That episode was the death of Lt. Cmdr. Edward Lea, U.S.N., during the Battle of Galveston, made all the more tragic because his father, Albert Lea, was on the opposing side in the very same battle.
As a follow-up to my previous post (here) on my recent tour of Galveston's historic cemeteries, in this post I share some photos of the headstone of Edward Lea in the Old Episcopal Cemetery.
The basics of the story have been related in Galveston newspapers and other Battle of Galveston lore since the day of the battle, New Years Day 1863, but typical is this passage in the July 28, 1886 issue of The Galveston Daily News:
Captain Wainwright, of the [Harriet] Lane, was killed while giving orders from the bridge of his vessel. The command then devolved on Lieutenant Commander Edward Lea, who gave orders to the man at the wheel to steer so as to avoid the onset of the Bayou City, but he was too slow, and one of the finest ships of war belonging to the United States was captured with pistols and shotguns in the hands of Texas Horse Marines.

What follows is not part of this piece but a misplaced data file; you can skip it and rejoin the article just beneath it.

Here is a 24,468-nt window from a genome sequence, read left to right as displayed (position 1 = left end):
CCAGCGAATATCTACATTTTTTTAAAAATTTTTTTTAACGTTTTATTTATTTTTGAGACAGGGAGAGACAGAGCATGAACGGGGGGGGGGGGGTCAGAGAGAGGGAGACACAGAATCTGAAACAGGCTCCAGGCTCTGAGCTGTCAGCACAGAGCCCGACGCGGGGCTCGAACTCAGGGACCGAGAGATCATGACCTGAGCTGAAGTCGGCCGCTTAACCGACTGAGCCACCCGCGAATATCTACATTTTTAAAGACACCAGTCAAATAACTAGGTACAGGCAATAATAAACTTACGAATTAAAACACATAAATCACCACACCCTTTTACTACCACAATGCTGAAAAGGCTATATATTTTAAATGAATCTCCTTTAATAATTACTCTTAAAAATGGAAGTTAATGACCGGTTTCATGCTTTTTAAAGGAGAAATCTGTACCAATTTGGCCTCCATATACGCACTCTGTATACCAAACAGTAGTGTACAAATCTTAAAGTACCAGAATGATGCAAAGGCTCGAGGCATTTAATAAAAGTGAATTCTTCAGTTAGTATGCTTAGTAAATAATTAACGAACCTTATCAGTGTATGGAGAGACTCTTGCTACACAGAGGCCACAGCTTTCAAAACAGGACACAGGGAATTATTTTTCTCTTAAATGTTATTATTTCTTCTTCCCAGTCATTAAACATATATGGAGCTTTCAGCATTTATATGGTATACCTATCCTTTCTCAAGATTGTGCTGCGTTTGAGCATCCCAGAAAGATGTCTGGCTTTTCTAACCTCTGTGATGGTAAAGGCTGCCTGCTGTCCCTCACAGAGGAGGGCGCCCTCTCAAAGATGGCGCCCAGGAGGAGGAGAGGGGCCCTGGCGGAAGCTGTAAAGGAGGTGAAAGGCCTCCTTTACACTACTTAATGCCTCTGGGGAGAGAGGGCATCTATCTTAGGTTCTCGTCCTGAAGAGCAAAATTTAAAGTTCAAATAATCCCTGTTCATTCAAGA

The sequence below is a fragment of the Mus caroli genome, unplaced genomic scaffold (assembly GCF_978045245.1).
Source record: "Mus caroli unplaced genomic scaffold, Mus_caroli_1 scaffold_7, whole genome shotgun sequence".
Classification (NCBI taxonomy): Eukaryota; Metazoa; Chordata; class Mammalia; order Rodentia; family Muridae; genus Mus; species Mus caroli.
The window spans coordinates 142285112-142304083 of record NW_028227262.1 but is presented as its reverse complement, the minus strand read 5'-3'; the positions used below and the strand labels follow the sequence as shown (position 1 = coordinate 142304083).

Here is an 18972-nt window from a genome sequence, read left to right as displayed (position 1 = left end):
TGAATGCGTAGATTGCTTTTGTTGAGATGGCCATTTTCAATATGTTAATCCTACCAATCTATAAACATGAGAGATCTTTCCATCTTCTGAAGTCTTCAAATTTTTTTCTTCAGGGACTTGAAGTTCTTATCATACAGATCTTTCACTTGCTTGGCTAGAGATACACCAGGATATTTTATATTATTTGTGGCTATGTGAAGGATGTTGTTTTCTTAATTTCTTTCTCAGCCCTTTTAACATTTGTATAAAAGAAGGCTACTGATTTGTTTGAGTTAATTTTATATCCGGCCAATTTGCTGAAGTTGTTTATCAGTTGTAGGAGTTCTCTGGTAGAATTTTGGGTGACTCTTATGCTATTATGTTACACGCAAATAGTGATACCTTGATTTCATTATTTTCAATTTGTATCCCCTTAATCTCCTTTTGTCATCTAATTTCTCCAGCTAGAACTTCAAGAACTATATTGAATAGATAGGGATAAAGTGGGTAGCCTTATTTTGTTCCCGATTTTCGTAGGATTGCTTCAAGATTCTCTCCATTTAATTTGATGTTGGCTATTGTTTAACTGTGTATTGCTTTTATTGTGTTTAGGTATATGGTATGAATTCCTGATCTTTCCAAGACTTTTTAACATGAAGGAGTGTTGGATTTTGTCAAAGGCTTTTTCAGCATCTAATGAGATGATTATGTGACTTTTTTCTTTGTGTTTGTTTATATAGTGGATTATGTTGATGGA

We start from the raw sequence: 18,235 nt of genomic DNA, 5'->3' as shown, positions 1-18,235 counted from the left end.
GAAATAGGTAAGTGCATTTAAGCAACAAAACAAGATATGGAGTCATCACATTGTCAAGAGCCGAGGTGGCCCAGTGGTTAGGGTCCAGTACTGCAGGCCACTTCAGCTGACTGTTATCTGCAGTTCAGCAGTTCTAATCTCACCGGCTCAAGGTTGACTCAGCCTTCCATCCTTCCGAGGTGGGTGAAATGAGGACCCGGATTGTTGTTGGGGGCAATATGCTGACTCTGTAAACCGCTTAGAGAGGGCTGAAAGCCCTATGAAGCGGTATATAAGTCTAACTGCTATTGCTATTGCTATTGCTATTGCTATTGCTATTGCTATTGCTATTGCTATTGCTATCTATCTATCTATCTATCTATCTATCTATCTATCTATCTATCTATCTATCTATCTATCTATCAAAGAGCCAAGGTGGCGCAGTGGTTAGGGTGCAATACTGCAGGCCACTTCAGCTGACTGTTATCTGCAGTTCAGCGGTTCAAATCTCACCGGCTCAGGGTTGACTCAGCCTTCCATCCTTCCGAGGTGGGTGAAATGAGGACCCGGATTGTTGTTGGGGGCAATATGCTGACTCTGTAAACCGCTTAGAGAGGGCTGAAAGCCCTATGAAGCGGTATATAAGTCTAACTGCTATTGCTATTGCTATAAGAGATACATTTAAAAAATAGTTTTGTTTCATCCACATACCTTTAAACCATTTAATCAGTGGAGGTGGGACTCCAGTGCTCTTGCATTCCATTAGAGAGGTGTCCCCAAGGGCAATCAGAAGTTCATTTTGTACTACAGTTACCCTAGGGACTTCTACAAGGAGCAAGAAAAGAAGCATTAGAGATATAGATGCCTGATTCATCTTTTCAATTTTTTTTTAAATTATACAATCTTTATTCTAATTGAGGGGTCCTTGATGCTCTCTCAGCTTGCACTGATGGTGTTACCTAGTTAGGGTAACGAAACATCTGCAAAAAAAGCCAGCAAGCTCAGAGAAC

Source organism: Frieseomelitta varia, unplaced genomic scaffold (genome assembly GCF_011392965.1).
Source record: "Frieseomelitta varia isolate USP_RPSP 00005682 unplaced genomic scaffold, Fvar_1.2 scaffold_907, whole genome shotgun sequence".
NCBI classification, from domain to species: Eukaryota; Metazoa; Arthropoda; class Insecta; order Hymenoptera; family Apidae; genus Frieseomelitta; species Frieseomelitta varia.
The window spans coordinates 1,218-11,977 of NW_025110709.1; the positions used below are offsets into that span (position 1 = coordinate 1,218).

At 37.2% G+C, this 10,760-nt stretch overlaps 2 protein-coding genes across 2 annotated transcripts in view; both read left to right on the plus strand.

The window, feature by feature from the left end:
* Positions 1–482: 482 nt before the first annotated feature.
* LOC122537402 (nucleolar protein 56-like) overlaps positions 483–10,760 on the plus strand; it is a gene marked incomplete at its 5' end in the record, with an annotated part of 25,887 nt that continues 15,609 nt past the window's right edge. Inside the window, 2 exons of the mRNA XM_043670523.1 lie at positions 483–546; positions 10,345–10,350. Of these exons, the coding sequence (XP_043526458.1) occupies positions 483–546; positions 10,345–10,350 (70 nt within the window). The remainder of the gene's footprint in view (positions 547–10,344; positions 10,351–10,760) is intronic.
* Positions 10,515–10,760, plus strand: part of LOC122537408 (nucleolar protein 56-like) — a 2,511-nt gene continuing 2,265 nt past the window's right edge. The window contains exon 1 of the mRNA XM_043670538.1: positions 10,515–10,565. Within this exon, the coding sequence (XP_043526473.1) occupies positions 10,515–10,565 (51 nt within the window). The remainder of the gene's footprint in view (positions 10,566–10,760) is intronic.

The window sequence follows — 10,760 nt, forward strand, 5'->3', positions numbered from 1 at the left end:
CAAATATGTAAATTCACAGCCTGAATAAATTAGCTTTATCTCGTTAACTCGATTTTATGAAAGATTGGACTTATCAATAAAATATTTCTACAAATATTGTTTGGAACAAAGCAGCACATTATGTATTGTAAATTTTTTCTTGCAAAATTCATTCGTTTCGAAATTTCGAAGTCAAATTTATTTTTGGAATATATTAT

The tragic death of Lieutenant Lea, who had been mortally wounded soon after taking command, was an event long to be remembered by every participant in the battle.He died in the arms of his father in the cabin of the Lane. Major A. M. Lea, the father, belonged to the Confederate army, and read the burial service of the Episcopal Church over the open grave where his son and Captain Wainwright were buried in the same grave.
The remains of Captain Wainwright were removed to the North soon after the war closed, but the grave of Lieutenant Lea can be seen in the Episcopal Cemetery at Galveston, covered with a plain marble block inscribed:
Lieut. Commander, U. S. N.
Born 31st January, 1S37.
Killed in battle January 1, 1863.
"My father is here"
The concluding words were the last ones he uttered. This event made a strange impression and showed the horrible features of the Civil War of 1861.
There is more to the story, of course: Edward's refusal to join the Confederacy, his estrangement from his father, Albert Lea's own contributions to American history (the Minnesota town Albert Lea is named for him), and some orders for Edward drawn up on the very day he fell in battle.
You'll learn more about this story in my own forthcoming book on Galveston in the Civil War, coming from The History Press later this year.
Until then, enjoy the photos. And Remember.